A total of five US soldiers are now charged with murder in the killing of three civilians in Afghanistan earlier this year, according to a statement issued by the Army Wednesday. Three soldiers were charged Tuesday, joining two charged earlier this month. All could face the death penalty if convicted.
Staff Sgt. Calvin Gibbs, 25, of Billings, Montana, and Spec. Jeremy Morlock, 22, of Wasilla, Alaska, were charged with three counts each of murder and one count each of assault. Pfc. Andrew Holmes, 19, of Boise, Idaho; Spec. Michael Wagnon, 29, of Las Vegas; and Spec. Adam Winfield, 21, of Cape Coral, Florida, were charged Tuesday with one count of premeditated murder.
The three killings took place in separate incidents near Forward Operating Base Ramrod in Kandahar province, a position manned by soldiers of B company, 2nd battalion, 1st infantry regiment, 5th Stryker brigade combat team, 2nd infantry division.
Pfc. Holmes is accused of killing Gul Mudin in January. Spec. Wagnon is accused of shooting Marach Agha to death on February 22, as well as asking another soldier to erase the evidence of the death from a computer hard drive. Spec. Winfield is accused of killing Mullah Adahdad May 2. The killings all involved the use of grenades and rifle fire
Spec. Morlock and Staff Sgt. Gibbs were charged in all three of the killings, and in an assault on a fourth victim May 5. According to the French news service Agence France-Presse, the assault victim was a fellow soldier who was trying to expose drug abuse in the unit and was severely beaten in retaliation. While recovering from his injuries in the hospital, the soldier revealed the involvement of the five men in the three murders. The charge sheet indicates that the assault involved punching and kicking, as well as spitting in the face.
The five soldiers are now being held in pre-trial confinement at Joint Base Lewis-McChord, near Tacoma, Washington, the home base for the Stryker Brigade, which remains in Afghanistan. The brigade has seen heavy combat against Taliban fighters since it deployed in July 2009, suffering 33 combat deaths, with three more soldiers dying from non-combat-related causes.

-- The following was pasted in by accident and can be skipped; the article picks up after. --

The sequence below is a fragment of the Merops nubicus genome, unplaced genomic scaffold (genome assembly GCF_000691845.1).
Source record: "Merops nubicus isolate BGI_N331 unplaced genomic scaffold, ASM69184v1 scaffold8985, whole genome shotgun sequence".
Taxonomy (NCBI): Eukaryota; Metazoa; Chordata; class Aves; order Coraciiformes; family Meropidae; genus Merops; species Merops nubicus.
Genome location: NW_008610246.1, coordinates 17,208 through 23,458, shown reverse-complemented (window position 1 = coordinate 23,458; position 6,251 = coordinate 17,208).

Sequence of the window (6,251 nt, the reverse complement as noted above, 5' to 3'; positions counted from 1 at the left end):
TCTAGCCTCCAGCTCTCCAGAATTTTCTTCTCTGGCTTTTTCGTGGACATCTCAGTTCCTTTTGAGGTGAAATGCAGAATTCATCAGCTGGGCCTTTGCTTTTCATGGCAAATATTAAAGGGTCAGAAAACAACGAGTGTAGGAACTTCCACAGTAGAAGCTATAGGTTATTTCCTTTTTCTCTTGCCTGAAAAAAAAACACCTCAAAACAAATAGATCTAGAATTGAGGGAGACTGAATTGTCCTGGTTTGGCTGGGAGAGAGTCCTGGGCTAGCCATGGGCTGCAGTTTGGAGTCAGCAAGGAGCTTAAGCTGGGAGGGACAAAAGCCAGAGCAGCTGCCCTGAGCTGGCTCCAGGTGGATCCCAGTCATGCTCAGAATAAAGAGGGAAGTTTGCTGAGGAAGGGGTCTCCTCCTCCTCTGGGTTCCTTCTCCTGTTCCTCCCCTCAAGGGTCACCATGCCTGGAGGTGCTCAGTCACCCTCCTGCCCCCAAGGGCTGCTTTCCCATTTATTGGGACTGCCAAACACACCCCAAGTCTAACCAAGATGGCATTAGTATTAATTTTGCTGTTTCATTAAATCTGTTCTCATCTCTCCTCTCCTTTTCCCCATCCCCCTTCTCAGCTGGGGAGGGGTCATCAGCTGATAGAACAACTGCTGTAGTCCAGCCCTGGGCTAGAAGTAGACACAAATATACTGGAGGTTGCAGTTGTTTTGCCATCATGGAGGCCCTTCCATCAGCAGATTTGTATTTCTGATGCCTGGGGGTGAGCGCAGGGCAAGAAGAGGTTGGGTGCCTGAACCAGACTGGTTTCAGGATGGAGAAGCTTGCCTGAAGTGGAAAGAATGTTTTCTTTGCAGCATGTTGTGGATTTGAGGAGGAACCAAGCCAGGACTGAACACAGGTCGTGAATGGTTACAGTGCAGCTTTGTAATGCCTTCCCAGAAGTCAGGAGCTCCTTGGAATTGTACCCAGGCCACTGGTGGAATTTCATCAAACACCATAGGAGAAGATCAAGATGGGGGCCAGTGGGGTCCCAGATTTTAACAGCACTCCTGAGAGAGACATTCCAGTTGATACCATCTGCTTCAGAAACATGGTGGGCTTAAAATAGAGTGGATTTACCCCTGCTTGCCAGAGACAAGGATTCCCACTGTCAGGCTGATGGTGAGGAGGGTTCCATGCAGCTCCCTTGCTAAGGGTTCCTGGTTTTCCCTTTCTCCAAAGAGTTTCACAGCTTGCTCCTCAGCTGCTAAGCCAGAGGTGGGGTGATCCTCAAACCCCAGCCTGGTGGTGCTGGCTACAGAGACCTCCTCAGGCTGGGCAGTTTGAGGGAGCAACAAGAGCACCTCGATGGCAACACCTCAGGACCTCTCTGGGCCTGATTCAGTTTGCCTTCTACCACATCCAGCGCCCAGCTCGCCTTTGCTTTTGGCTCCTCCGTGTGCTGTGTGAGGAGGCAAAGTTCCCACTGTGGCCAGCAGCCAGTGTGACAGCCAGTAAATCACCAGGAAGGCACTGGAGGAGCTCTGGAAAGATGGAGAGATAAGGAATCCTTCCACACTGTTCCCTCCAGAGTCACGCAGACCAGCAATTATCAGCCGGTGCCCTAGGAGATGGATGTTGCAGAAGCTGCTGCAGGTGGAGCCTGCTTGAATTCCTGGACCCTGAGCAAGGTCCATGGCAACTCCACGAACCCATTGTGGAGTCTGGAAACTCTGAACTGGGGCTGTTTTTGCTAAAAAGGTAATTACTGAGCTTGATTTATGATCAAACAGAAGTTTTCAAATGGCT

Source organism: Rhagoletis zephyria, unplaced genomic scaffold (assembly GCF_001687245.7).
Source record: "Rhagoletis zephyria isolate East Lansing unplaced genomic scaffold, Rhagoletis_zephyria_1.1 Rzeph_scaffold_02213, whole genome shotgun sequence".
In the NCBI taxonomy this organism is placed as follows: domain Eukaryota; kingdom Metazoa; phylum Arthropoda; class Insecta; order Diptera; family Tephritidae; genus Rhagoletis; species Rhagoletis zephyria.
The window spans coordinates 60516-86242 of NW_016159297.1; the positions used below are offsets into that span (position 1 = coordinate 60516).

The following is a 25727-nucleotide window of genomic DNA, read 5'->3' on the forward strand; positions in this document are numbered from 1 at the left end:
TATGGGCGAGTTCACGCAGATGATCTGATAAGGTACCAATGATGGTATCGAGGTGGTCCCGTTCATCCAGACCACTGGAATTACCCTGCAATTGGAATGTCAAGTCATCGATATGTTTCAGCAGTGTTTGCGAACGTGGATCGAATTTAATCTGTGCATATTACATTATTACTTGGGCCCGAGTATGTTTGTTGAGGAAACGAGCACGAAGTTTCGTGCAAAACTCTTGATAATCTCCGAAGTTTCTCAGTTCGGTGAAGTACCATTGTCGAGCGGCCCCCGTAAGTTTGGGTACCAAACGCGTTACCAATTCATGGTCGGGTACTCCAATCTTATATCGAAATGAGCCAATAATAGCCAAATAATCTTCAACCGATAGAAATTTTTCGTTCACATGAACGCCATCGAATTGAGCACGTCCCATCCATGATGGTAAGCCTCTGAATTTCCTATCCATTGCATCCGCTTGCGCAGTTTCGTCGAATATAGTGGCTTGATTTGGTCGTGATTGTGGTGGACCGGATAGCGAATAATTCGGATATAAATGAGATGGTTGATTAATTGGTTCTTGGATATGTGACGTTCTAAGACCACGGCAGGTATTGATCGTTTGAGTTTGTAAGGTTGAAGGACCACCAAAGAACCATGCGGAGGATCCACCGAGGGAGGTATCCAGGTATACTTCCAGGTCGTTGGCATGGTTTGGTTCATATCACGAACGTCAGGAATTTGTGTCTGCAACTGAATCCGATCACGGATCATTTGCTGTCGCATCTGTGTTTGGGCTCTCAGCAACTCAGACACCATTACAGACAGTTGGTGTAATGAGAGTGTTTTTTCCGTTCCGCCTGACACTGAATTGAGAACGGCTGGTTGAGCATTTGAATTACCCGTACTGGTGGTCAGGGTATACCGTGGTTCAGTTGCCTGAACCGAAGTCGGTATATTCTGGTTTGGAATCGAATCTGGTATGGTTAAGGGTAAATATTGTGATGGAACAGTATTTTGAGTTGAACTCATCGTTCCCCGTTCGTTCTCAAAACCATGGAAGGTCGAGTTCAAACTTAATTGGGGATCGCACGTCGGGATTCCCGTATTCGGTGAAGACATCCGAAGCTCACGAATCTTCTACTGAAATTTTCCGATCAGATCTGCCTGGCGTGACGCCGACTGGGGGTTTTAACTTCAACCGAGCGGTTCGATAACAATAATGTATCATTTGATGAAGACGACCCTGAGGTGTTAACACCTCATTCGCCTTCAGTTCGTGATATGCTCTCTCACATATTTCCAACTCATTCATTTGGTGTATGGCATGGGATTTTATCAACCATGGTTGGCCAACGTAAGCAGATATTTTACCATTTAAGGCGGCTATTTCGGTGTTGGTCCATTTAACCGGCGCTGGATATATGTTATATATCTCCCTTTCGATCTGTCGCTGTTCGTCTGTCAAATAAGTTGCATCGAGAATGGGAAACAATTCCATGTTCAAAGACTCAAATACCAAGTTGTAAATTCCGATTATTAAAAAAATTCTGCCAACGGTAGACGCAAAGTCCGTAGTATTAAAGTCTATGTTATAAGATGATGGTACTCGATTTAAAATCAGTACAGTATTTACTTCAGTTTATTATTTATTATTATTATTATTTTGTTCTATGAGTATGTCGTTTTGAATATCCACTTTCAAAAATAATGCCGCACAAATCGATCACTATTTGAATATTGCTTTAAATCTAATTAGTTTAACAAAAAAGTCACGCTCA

Two of the five soldiers were on their third combat deployment—Gibbs, who was in Iraq from January 2004 to January 2005 and in Afghanistan from January 2006 to May 2007, and Wagnon, who was in Iraq twice, from February 2004 to February 2005 and from August 2006 to November 2007.
The other three soldiers were on their first overseas combat deployment. Morlock had a criminal record before and during his military service, including a domestic-violence protective order obtained by his wife two years ago, and a conviction for disorderly conduct last year.
The Army has said nothing about a possible motive in any of the murders, which took place in the months preceding a US military offensive in the Kandahar area that has been repeatedly delayed because of intense local opposition.
Lt. Col. Tamara Parker, spokeswoman for Joint Base Lewis-McChord, said the charges were “absolutely serious allegations,” adding that “The circumstances will be revealed as the case moves forward, but the evidence points toward premeditation.”
Reflecting the sensitivity of the incident, she continued, “We hope it will not cause problems with the good work the soldiers are trying to do to bring peace there.”
A series of US atrocities against Afghan civilians, many of them involving the bombing of wedding parties and other large family gatherings, have sparked immense and continuing outrage among the Afghan people.